After productive year in 2022, health care policymakers expected to focus on implementation

After productive year in 2022, health care policymakers expected to focus on implementation

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Despite the usual partisan bickering and election year posturing, lawmakers had a productive year in enacting health care policy in 2022.

“This was a busy past Congress, and a lot ended up happening,” says Joel White, president and CEO of Horizon Government Affairs. “I would say the most significant thing was the Inflation Reduction Act. That was the biggest change in drug pricing and the approach to drug pricing in 40 years. With the negotiated drug price controls in that law, it will fundamentally redesign how drug pricing works and how markets operate around prescription drugs.”

White shared his insights during The Year Ahead in Health Policy, a Jan. 18 webinars sponsored by The Commonwealth Fund. Panelists reviewed highlights of the past year, such as the expansion of public health care programs.

“For the first time in a very long time, we saw significant expansions to both Medicare and Medicaid,” says Melanie Nathanson, a principal at Nathanson+Hauck. “On the Medicare side, it allows mental health professionals who otherwise were not able to participate in the program participate for the first time.

“On the Medicaid side, we have a mandatory permanent expansion of 12-month continuous eligibility for children. It’s really hard to expand out these programs, so that may seem small in comparison to a landmark change in drug policy, but really it’s quite large.”

Sabrina Corlette, research professor at the Center on Health Insurance Reforms at Georgetown University, expects the expansion of premium tax credits in the Affordable Care Act to have a far-reaching impact.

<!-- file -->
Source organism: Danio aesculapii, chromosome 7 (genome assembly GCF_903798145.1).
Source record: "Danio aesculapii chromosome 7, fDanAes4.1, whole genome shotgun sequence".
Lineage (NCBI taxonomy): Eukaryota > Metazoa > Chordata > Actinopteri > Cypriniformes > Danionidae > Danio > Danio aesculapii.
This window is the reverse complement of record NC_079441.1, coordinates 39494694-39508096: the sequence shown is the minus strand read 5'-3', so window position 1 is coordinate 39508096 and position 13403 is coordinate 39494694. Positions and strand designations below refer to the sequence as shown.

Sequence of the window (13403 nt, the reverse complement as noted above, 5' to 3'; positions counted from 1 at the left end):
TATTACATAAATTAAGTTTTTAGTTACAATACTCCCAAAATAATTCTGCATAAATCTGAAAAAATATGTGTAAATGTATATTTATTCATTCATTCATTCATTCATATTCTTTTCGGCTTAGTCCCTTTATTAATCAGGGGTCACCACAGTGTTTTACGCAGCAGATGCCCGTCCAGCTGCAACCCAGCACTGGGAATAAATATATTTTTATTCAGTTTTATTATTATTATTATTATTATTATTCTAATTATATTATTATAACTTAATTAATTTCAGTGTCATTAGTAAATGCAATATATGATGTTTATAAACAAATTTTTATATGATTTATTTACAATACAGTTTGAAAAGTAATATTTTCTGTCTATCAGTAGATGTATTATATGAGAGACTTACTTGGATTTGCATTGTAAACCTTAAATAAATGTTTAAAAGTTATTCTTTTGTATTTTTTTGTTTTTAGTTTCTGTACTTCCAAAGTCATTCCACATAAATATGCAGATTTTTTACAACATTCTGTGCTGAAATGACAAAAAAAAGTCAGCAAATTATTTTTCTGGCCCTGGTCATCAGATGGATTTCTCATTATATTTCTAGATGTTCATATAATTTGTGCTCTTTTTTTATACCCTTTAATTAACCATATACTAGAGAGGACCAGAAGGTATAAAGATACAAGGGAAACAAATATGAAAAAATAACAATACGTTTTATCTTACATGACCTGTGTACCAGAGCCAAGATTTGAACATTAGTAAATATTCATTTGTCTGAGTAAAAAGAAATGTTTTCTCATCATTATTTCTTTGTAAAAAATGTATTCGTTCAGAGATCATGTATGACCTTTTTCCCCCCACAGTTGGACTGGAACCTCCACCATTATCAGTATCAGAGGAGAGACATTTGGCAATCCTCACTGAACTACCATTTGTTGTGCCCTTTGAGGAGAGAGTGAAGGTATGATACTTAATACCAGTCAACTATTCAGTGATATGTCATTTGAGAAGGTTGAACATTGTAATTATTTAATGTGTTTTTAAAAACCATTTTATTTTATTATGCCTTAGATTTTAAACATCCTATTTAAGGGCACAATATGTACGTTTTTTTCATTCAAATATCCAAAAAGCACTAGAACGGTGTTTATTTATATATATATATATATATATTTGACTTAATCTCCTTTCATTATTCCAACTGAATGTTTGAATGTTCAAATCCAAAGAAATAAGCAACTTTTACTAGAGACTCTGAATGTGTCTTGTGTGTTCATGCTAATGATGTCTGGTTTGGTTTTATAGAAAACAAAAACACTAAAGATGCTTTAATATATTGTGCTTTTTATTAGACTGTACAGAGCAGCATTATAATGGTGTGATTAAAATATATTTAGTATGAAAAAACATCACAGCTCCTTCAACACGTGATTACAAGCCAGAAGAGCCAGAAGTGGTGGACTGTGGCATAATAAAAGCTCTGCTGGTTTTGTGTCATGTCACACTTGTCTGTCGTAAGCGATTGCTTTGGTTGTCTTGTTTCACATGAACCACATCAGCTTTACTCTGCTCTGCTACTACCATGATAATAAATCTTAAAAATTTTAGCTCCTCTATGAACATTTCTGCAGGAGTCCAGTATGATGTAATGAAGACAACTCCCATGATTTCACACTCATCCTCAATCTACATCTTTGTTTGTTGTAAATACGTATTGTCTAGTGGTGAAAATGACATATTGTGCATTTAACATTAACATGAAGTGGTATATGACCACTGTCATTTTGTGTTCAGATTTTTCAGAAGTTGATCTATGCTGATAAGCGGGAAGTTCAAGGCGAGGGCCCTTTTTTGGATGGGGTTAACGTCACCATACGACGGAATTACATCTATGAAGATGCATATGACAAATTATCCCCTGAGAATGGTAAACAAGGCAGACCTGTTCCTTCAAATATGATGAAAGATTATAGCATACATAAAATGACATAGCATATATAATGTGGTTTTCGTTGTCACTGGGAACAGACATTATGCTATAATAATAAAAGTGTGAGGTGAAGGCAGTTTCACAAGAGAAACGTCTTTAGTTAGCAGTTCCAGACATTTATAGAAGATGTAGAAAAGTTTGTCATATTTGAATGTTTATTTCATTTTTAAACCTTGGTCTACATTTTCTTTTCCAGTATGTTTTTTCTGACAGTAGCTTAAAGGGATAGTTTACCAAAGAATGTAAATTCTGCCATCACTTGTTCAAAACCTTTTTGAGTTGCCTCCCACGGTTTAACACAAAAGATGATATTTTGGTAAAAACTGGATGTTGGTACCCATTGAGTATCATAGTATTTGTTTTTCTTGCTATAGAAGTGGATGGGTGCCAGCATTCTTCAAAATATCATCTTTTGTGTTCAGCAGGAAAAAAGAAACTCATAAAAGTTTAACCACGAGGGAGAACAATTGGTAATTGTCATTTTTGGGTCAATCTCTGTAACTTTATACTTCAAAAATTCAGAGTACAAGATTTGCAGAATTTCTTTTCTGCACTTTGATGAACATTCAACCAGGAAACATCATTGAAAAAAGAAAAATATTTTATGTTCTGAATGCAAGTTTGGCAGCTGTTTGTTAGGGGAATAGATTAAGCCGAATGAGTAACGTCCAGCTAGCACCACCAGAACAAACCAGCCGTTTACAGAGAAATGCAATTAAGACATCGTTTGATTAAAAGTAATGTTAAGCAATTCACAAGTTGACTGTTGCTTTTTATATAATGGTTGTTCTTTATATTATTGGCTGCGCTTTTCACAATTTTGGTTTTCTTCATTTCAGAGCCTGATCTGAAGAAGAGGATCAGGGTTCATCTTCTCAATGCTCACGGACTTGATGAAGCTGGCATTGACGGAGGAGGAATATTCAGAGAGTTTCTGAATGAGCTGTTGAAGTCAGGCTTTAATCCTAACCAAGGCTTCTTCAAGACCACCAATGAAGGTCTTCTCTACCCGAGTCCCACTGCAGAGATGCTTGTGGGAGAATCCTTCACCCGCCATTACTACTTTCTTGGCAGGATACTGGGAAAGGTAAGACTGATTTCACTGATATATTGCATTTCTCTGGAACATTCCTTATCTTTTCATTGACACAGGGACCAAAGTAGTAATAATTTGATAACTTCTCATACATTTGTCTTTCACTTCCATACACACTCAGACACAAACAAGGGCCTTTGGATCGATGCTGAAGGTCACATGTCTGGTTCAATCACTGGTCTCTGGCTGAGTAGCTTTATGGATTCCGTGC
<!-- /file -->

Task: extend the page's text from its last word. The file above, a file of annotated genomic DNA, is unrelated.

“As a result, we have seen unprecedented high enrollment in the Obamacare marketplaces,” she says. “This may help people who lose Medicaid coverage this year as a result of the end of the continuous coverage requirement. If they are eligible for the marketplace, it will make that transition much smoother.”

Josh LaRosa, policy director at the Wynne Health Group, was impressed by the ability of Congress to come together on several policy issues.

“There was a lot of `will they/won’t they’ leading up to the omnibus appropriations bill,” he says. “A lot of folks were pleasantly surprised at the level of bipartisanship and the measures that ultimately were included. Not to be overly optimistic, but hopefully it bodes well for the next Congress in terms of their ability to turn out some bipartisan work. “

Now comes the hard part of actually implementing this new legislation.

“I take pity on the regulators, because they are going to have a busy 2023, 2024, 2025 and into the future,” White says. “The drug pricing piece is the thing that Congress is paying the closest attention to. The primary reason is because the law says that the Department of Health and Human Services can implement the law outside the normal rulemaking process.”

The Biden administration has several issues on its 2023 agenda.

“I think we will see a lot of administration activity on issues such as public health and the continued COVID-19 response, and continued work on mental health access, reproductive health and prescription drugs,” LaRosa says. “We also are looking to see new models out of the CMS innovation center that would be focused on lowering drug prices.”

Much of the work ahead will be done behind the scenes.

Read more: Divided Congress likely to result in incremental changes on health care policy

“In my mind, the 118th Congress is going to be less legislatively robust,” Nathanson says. “The 117th Congress did a lot of health care in 2022, but I think health care is always going to be a discussion point. There always are going to be bipartisan successes. A lot remains to be seen, but I feel really bullish about members of Congress in both chambers, on both sides of the aisle, continuing to have conversations and fine-tuning pieces of healthcare legislation that did not get done

“I remind everyone that it takes a long time to get meaningful bills done. Just because something doesn’t get done in one Congress, it doesn’t mean one should give up on it.”

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